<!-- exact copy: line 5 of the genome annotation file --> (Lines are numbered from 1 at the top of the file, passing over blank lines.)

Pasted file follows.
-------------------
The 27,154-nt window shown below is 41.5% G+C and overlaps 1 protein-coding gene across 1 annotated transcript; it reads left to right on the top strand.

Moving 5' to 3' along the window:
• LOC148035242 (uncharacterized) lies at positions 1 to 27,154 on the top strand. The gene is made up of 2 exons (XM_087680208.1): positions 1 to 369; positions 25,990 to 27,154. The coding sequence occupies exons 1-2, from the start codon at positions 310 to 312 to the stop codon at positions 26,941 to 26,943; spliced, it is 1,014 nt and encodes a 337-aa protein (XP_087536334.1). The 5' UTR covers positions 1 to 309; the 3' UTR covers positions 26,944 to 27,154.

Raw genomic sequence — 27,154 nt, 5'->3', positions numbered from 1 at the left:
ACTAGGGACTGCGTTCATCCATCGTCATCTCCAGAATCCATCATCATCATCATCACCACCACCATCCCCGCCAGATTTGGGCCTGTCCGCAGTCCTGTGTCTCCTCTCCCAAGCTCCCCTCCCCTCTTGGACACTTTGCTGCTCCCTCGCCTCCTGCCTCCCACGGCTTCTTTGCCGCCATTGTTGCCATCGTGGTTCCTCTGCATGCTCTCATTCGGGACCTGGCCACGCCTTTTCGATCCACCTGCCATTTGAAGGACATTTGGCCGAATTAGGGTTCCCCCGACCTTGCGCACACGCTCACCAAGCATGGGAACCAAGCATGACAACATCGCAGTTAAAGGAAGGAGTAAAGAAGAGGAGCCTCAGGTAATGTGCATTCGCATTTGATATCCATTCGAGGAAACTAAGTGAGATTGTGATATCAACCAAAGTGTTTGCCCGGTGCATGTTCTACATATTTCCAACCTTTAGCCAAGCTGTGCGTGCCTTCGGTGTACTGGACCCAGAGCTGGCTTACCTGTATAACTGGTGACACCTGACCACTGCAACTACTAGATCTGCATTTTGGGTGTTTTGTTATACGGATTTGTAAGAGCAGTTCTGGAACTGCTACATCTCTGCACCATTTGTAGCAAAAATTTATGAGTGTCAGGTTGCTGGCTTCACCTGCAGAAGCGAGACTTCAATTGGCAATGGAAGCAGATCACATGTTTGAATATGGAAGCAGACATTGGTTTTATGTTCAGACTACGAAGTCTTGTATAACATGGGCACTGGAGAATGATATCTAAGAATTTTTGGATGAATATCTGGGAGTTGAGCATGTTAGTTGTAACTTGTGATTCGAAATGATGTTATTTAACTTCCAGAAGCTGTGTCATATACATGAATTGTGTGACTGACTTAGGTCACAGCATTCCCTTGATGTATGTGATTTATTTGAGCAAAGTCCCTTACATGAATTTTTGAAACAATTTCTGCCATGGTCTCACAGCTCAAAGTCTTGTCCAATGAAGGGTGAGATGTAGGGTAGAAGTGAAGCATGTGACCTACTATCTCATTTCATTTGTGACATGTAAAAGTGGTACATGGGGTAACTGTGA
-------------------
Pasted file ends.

ACTAGGGACTGCGTTCATCCATCGTCATCTCCAGAATCCATCATCATCATCATCACCACCACCATCCCCGCCAGATTTGGGCCTGTCCGCAGTCCTGTGTCTCCTCTCCCAAGCTCCCCTCCCCTCTTGGACACTTTGCTGCTCCCTCGCCTCCTGCCTCCCACGGCTTCTTTGCCGCCATTGTTGCCATCGTGGTTCCTCTGCATGCTCTCATTCGGGACCTGGCCACGCCTTTTCGATCCACCTGCCATTTGAAGGACATTTGGCCGAATTAGGGTTCCCCCGACCTTGCGCACACGCTCACCAAGCATGGGAACCAAGCATGACAACATCGCAGTTAAAGGAAGGAGTAAAGAAGAGGAGCCTCAGGTAATGTGCATTCGCATTTGATATCCATTCGAGGAAACTAAGTGAGATTGTGATATCAACCAAAGTGTTTGCCCGGTGCATGTTCTACATATTTCCAACCTTTAGCCAAGCTGTGCGTGCCTTCGGTGTACTGGACCCAGAGCTGGCTTACCTGTATAACTGGTGACACCTGACCACTGCAACTACTAGATCTGCATTTTGGGTGTTTTGTTATACGGATTTGTAAGAGCAGTTCTGGAACTGCTACATCTCTGCACCATTTGTAGCAAAAATTTATGAGTGTCAGGTTGCTGGCTTCACCTGCAGAAGCGAGACTTCAATTGGCAATGGAAGCAGATCACATGTTTGAATATGGAAGCAGACATTGGTTTTATGTTCAGACTACGAAGTCTTGTATAACATGGGCACTGGAGAATGATATCTAAGAATTTTTGGATGAATATCTGGGAGTTGAGCATGTTAGTTGTAACTTGTGATTCGAAATGATGTTATTTAACTTCCAGAAGCTGTGTCATATACATGAATTGTGTGACTGACTTAGGTCACAGCATTCCCTTGATGTATGTGATTTATTTGAGCAAAGTCCCTTACATGAATTTTTGAAACAATTTCTGCCATGGTCTCACAGCTCAAAGTCTTGTCCAATGAAGGGTGAGATGTAGGGTAGAAGTGAAGCATGTGACCTACTATCTCATTTCATTTGTGACATGTAAAAGTGGTACATGGGGTAACTGTGA